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May 24, 2022

Police bust forgery ring

Counterfeit checks cost local businesses
Police have busted one alleged member of a ring responsible for
passing off more than $25,000 in counterfeit payroll checks to
local businesses.
Counterfeit checks cost local businesses

Police have busted one alleged member of a ring responsible for passing off more than $25,000 in counterfeit payroll checks to local businesses.

Presenting a search warrant on Monday afternoon, Hollister Police detectives found stacks of allegedly counterfeit checks in the home of 22-year-old Ross Bryant Brooks of 841 Line St. He is being held on $65,000 bail in San Benito County Jail on forgery and fraud charges.

Brooks allegedly used real check paper, real banks and real local business names. The banks include Bank of America, Community Bank and Bank of The West. The businesses included Pacific Interlock Paving Stones, Bonessa Enterprises, Marshall’s Landscaping and the SunBridge Care Center. Brooks allegedly formatted the dummy checks on his home computer, and used a run-of-the-mill printer to make them.

Exactly how many businesses were hit, how many ring members there are and how long they operated are not yet known, according to Hollister Police Chief Bill Pierpoint.

“People need to know about these checks, because there could be more floating out there,” he said. “This is the first case I’ve seen of this size. We’re not talking about three or four checks, we’re talking about stacks of checks.”

But HPD detectives will be making more arrests and Pierpoint said there might be another ring member already sitting in a Salinas jail.

The Hollister Baler Market and Hollister Super, which were hit with seven or eight bad checks, got their first batch of checks earlier this summer, according to Business Manager Maria Hernandez. The checks were turned over to the HPD in June or July, but Hernandez said no one had pieced together what was happening at that time.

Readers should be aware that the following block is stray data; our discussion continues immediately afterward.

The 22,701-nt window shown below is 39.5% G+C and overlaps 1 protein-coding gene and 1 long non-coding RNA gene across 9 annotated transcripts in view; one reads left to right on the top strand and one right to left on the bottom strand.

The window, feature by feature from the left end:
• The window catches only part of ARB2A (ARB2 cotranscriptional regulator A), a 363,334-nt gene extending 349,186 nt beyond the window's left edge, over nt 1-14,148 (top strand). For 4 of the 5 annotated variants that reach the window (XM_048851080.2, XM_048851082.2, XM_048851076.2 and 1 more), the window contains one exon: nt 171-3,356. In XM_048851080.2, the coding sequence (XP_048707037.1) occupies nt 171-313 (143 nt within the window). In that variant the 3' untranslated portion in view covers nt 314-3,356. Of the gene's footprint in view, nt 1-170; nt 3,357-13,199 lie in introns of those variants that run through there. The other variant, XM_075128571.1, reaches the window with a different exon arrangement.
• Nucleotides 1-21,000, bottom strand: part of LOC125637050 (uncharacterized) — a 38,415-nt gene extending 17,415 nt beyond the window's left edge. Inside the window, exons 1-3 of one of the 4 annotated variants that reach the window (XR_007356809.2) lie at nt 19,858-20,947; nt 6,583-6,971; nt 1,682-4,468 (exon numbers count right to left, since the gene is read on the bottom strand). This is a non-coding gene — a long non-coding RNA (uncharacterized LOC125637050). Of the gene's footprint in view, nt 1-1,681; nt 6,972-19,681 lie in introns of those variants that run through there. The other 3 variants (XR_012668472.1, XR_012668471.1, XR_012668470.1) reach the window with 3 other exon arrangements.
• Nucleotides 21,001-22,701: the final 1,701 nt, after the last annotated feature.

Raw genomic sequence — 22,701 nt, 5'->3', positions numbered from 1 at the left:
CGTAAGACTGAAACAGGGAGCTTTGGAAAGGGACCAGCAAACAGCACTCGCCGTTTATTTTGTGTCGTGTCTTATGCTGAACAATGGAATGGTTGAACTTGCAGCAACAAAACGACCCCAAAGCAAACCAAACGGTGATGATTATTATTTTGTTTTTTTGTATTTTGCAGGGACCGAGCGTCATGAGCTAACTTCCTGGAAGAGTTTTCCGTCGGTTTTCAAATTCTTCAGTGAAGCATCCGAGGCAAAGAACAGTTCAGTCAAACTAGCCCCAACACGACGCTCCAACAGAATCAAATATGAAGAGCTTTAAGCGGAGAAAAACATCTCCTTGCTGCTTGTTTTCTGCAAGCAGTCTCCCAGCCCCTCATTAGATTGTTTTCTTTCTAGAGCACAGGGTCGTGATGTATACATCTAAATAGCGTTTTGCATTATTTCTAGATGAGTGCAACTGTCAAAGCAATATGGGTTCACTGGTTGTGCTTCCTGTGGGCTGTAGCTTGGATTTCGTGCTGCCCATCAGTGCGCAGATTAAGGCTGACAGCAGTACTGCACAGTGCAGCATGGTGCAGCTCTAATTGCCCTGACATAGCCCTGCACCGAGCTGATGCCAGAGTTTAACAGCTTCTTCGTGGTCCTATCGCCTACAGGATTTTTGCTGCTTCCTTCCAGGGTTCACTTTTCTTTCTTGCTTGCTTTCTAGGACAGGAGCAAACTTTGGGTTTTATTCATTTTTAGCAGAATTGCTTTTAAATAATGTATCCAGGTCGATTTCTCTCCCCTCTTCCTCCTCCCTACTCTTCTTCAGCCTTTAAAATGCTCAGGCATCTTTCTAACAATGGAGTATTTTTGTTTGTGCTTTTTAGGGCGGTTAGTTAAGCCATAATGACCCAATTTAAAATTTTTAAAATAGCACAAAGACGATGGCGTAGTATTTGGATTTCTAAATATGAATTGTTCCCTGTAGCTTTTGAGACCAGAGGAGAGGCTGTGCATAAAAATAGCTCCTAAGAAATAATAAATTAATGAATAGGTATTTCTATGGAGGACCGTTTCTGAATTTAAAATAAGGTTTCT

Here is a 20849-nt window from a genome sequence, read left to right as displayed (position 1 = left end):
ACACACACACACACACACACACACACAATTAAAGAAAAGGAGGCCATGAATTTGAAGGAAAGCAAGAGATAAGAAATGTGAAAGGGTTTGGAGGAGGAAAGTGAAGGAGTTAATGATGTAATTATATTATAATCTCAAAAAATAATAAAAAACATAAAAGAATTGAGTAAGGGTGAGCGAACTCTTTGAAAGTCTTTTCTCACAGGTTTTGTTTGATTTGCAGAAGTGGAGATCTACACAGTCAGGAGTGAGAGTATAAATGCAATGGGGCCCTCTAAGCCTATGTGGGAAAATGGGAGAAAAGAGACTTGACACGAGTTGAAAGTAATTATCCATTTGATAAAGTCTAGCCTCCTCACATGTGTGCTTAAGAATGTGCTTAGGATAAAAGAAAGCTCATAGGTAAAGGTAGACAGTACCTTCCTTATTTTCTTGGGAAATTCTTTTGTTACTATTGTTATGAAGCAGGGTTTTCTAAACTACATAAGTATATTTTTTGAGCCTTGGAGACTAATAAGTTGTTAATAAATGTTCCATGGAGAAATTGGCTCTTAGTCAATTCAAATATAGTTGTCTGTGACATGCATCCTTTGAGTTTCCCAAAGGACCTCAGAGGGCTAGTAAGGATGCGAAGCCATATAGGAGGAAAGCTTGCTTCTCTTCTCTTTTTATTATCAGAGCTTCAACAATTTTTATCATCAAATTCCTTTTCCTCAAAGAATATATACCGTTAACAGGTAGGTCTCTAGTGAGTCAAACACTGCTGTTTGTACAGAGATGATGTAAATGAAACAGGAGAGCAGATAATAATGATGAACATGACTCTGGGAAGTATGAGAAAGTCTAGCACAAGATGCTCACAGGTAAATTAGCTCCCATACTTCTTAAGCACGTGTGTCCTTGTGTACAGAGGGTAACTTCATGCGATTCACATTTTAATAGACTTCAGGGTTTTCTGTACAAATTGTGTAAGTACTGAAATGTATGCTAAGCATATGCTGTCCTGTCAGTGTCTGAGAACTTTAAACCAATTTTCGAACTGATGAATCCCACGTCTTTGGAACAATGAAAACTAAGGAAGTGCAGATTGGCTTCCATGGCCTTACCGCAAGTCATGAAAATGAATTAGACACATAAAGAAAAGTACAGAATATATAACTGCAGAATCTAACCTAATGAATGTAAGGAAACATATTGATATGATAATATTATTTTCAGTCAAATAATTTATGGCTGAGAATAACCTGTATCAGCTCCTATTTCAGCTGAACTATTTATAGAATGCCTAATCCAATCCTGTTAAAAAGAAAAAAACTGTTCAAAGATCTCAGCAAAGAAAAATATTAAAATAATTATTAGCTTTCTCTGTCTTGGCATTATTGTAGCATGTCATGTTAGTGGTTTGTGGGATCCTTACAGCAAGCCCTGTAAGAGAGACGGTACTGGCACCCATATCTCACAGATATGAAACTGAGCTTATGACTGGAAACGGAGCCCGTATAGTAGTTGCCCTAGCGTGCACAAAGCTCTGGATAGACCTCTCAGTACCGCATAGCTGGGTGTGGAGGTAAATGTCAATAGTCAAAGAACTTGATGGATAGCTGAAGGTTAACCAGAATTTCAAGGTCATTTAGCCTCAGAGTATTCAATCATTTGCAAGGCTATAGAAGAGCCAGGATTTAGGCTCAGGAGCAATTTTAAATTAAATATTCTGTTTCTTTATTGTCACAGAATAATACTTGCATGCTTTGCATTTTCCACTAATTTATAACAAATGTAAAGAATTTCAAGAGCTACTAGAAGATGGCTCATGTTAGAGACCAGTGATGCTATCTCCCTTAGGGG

“You see, the thing is they don’t go the same person,” she said.

One female ring member used the same identification to cash three checks, but went to different store employees each time. Another alleged member of the ring was acquainted with the clerk that cashed the check and is known to live in town, she said. Some of the checks came from companies they were familiar with, such as Manpower, she said.

After a few checks were returned, Hernandez said employees began looking for a pattern. They noticed the numbers printed in small type near the bank’s address, which were supposed to correspond to large numbers printed on the bottom, were totally different.

And they noticed the typeface was out of alignment. One dummy check shown as an example by police from the Bank of the West fails to include the bank’s address. Another one is missing a phone number for the bank.

As a result of the bad checks, the Hollister markets will now cash only checks provided by regular customers, and only if they buy groceries. The last bad check came in September, Hernandez said. Pierpoint said those cashing the checks, not the companies whose names were ripped off, would likely eat the costs.

He urged local business owners to double check payroll checks by calling the company if they have any doubts. Pierpoint said anyone with information about this case can call Detective Alisse Hinton or Detective Sgt. Ray Wood at 636-4330.

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